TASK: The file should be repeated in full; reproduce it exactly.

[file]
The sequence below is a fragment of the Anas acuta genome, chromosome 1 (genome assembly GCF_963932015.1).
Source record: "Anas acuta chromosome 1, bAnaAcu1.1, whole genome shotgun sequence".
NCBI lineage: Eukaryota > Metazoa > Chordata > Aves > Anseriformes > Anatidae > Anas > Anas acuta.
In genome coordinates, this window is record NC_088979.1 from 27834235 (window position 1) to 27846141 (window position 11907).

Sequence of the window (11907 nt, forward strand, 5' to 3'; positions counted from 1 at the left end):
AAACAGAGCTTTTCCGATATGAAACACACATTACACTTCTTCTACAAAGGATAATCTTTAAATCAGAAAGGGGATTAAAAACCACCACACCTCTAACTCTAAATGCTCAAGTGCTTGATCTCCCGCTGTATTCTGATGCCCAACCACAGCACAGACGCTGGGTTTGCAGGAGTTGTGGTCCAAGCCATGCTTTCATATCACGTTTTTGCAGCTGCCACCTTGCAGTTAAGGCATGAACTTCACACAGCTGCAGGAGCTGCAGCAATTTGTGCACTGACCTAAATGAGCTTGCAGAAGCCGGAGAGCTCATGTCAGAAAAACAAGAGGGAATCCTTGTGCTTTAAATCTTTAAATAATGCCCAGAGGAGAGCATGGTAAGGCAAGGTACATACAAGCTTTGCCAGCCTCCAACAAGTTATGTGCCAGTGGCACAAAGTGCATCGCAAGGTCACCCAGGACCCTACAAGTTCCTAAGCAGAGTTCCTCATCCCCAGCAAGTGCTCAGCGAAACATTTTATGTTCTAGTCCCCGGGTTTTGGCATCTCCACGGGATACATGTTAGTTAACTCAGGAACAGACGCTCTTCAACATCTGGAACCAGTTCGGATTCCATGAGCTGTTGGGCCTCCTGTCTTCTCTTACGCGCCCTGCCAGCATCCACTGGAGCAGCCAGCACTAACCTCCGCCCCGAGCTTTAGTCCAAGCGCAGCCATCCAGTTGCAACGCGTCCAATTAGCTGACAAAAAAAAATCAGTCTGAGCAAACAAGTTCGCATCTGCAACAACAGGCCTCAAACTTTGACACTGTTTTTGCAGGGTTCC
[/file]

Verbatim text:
The sequence below is a fragment of the Anas acuta genome, chromosome 1 (genome assembly GCF_963932015.1).
Source record: "Anas acuta chromosome 1, bAnaAcu1.1, whole genome shotgun sequence".
NCBI lineage: Eukaryota > Metazoa > Chordata > Aves > Anseriformes > Anatidae > Anas > Anas acuta.
In genome coordinates, this window is record NC_088979.1 from 27834235 (window position 1) to 27846141 (window position 11907).

Sequence of the window (11907 nt, forward strand, 5' to 3'; positions counted from 1 at the left end):
AAACAGAGCTTTTCCGATATGAAACACACATTACACTTCTTCTACAAAGGATAATCTTTAAATCAGAAAGGGGATTAAAAACCACCACACCTCTAACTCTAAATGCTCAAGTGCTTGATCTCCCGCTGTATTCTGATGCCCAACCACAGCACAGACGCTGGGTTTGCAGGAGTTGTGGTCCAAGCCATGCTTTCATATCACGTTTTTGCAGCTGCCACCTTGCAGTTAAGGCATGAACTTCACACAGCTGCAGGAGCTGCAGCAATTTGTGCACTGACCTAAATGAGCTTGCAGAAGCCGGAGAGCTCATGTCAGAAAAACAAGAGGGAATCCTTGTGCTTTAAATCTTTAAATAATGCCCAGAGGAGAGCATGGTAAGGCAAGGTACATACAAGCTTTGCCAGCCTCCAACAAGTTATGTGCCAGTGGCACAAAGTGCATCGCAAGGTCACCCAGGACCCTACAAGTTCCTAAGCAGAGTTCCTCATCCCCAGCAAGTGCTCAGCGAAACATTTTATGTTCTAGTCCCCGGGTTTTGGCATCTCCACGGGATACATGTTAGTTAACTCAGGAACAGACGCTCTTCAACATCTGGAACCAGTTCGGATTCCATGAGCTGTTGGGCCTCCTGTCTTCTCTTACGCGCCCTGCCAGCATCCACTGGAGCAGCCAGCACTAACCTCCGCCCCGAGCTTTAGTCCAAGCGCAGCCATCCAGTTGCAACGCGTCCAATTAGCTGACAAAAAAAAATCAGTCTGAGCAAACAAGTTCGCATCTGCAACAACAGGCCTCAAACTTTGACACTGTTTTTGCAGGGTTCC